to apply and be considered for each job, and for employer attestations
related to key terms and conditions of employment. While we remain
sensitive to concerns raised by employers and others over the impact of
these changes, we nonetheless have concluded, after careful review of
comments on each proposal, that the identification and deterrence of
fraud and the broader integrity of the program require a strong,
comprehensive approach to which these regulatory reforms are critical.
Accordingly, in this Final Rule the Department amends part 656 to add
fraud prevention and redressive measures in the key areas identified in
the proposed rule, as follows.

Substitution–Consistent with the proposed rule, this Final Rule
adds a new Sec. 656.11 to prohibit the substitution of alien
beneficiaries as of the effective date of the Final Rule. This
prohibition will apply to all pending permanent labor certification
applications and to approved permanent labor certifications, whether
the application was filed under the provisions of 20 CFR part 656 in
effect before March 28, 2005, or on or after March 28, 2005.
Additionally, as proposed, the Final Rule revises Sec. 656.30(c) to
provide that a certification resulting from an application filed under
20 CFR part 656 in effect before March 28, 2005, or on or after March
28, 2005, is only valid for the alien named on the original permanent
labor certification application. These regulatory changes do not affect
substitutions approved by the Department or DHS under either regulation
prior to this Final Rule’s effective date. They also do not affect
substitution requests in progress as of this rule’s effective date. Due
to the considerable evidence of past and continuing fraud in the
permanent labor certification process, DOL through this Final Rule,
among other measures, is eliminating the practice of substitution. The
Department will work with the Departments of Justice and Homeland
Security to explore appropriate circumstances under which substitution
could be reinstated. We anticipate that there may come a time when all
affected agencies are satisfied that there are sufficient anti-fraud
protections to alleviate the concerns motivating this rule.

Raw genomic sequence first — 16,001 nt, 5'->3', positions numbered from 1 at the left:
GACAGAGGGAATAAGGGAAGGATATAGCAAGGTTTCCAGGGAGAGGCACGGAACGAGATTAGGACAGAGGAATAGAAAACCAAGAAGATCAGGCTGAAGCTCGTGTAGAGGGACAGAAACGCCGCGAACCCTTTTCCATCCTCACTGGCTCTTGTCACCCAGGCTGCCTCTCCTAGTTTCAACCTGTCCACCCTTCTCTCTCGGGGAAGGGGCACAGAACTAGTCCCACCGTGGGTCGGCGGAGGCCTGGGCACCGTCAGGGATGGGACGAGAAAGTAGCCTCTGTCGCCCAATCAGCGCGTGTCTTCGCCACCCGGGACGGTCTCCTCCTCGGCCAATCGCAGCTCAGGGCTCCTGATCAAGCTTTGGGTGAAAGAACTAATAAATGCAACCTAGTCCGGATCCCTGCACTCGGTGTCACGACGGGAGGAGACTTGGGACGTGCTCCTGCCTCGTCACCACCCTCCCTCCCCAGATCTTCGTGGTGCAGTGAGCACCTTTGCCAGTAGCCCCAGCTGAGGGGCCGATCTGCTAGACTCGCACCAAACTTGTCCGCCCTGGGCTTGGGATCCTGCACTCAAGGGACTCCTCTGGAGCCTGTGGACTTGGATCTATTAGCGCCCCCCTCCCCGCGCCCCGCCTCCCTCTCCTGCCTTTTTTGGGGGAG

[[Page 27907]]

Modifications to applications–This Final Rule finalizes with minor
changes the provision in the proposed rule prohibiting modifications to
permanent labor certification applications once such applications are
filed with the Department. The Department has implemented technological
changes in the PERM program to alert applicants to technical grounds
for deniability, thus eliminating the need for many modifications.
Section 656.11(b) clarifies that requests for modifications to an
application, where the application was filed after this Final Rule’s
effective date, will not be accepted. To comport with this
clarification while ensuring due process, the Final Rule revises Sec.
656.24(g) to more precisely define what evidence may be submitted with
an employer’s request for reconsideration.

Validity period–Although the Department had originally proposed
permanent labor certifications be filed with DHS within 45 calendar
days, this Final Rule extends that period to 180 calendar days.
Accordingly, all permanent labor certifications approved on or after
the effective date of this Final Rule will expire 180 calendar days
after certification, whether the original application was filed under
20 CFR part 656 in effect prior to or after March 28, 2005, unless
filed prior to expiration in support of a Form I-140 petition with DHS.
Likewise, all certifications approved prior to this Final Rule’s
effective date will expire 180 calendar days after the Final Rule’s
effective date unless filed in support of a Form I-140 petition with
DHS prior to the expiration date.

Ban on sale, barter, purchase, and certain payments–This Final
Rule prohibits the sale, barter, and purchase of applications and
approved labor certifications, as well as certain payments to employers